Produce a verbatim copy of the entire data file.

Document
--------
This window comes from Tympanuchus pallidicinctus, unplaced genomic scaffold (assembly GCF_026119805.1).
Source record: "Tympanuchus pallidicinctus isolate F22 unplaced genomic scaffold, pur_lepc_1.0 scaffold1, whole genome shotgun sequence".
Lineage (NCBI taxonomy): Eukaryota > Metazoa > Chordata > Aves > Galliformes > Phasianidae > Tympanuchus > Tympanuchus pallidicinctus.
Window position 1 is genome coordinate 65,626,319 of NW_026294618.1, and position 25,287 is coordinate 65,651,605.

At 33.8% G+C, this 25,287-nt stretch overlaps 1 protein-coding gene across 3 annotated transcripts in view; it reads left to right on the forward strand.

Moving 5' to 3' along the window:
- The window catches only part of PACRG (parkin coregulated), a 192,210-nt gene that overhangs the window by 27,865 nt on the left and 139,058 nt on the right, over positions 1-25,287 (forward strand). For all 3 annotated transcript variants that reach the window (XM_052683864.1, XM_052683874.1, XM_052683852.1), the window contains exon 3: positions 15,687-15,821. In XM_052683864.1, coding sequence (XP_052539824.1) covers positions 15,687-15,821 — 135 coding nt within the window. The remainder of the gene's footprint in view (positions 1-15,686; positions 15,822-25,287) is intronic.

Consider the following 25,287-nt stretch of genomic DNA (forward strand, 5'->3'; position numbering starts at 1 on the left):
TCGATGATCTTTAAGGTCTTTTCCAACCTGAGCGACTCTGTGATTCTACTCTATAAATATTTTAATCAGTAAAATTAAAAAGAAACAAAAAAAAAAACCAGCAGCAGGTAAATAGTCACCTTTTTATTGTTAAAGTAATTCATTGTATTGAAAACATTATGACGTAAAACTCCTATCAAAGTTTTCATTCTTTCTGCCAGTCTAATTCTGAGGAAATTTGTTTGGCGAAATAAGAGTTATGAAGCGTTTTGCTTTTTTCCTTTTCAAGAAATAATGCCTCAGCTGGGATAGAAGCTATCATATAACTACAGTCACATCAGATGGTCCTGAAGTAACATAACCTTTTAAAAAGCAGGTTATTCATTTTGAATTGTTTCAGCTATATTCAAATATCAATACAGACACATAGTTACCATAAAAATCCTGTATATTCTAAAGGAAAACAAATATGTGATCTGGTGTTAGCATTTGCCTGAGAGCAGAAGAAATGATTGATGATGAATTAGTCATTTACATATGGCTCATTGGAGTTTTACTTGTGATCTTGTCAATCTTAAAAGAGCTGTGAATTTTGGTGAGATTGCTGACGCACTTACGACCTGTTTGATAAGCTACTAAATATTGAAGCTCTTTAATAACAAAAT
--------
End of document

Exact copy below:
This window comes from Tympanuchus pallidicinctus, unplaced genomic scaffold (assembly GCF_026119805.1).
Source record: "Tympanuchus pallidicinctus isolate F22 unplaced genomic scaffold, pur_lepc_1.0 scaffold1, whole genome shotgun sequence".
Lineage (NCBI taxonomy): Eukaryota > Metazoa > Chordata > Aves > Galliformes > Phasianidae > Tympanuchus > Tympanuchus pallidicinctus.
Window position 1 is genome coordinate 65,626,319 of NW_026294618.1, and position 25,287 is coordinate 65,651,605.

At 33.8% G+C, this 25,287-nt stretch overlaps 1 protein-coding gene across 3 annotated transcripts in view; it reads left to right on the forward strand.

Moving 5' to 3' along the window:
- The window catches only part of PACRG (parkin coregulated), a 192,210-nt gene that overhangs the window by 27,865 nt on the left and 139,058 nt on the right, over positions 1-25,287 (forward strand). For all 3 annotated transcript variants that reach the window (XM_052683864.1, XM_052683874.1, XM_052683852.1), the window contains exon 3: positions 15,687-15,821. In XM_052683864.1, coding sequence (XP_052539824.1) covers positions 15,687-15,821 — 135 coding nt within the window. The remainder of the gene's footprint in view (positions 1-15,686; positions 15,822-25,287) is intronic.

Consider the following 25,287-nt stretch of genomic DNA (forward strand, 5'->3'; position numbering starts at 1 on the left):
TCGATGATCTTTAAGGTCTTTTCCAACCTGAGCGACTCTGTGATTCTACTCTATAAATATTTTAATCAGTAAAATTAAAAAGAAACAAAAAAAAAAACCAGCAGCAGGTAAATAGTCACCTTTTTATTGTTAAAGTAATTCATTGTATTGAAAACATTATGACGTAAAACTCCTATCAAAGTTTTCATTCTTTCTGCCAGTCTAATTCTGAGGAAATTTGTTTGGCGAAATAAGAGTTATGAAGCGTTTTGCTTTTTTCCTTTTCAAGAAATAATGCCTCAGCTGGGATAGAAGCTATCATATAACTACAGTCACATCAGATGGTCCTGAAGTAACATAACCTTTTAAAAAGCAGGTTATTCATTTTGAATTGTTTCAGCTATATTCAAATATCAATACAGACACATAGTTACCATAAAAATCCTGTATATTCTAAAGGAAAACAAATATGTGATCTGGTGTTAGCATTTGCCTGAGAGCAGAAGAAATGATTGATGATGAATTAGTCATTTACATATGGCTCATTGGAGTTTTACTTGTGATCTTGTCAATCTTAAAAGAGCTGTGAATTTTGGTGAGATTGCTGACGCACTTACGACCTGTTTGATAAGCTACTAAATATTGAAGCTCTTTAATAACAAAAT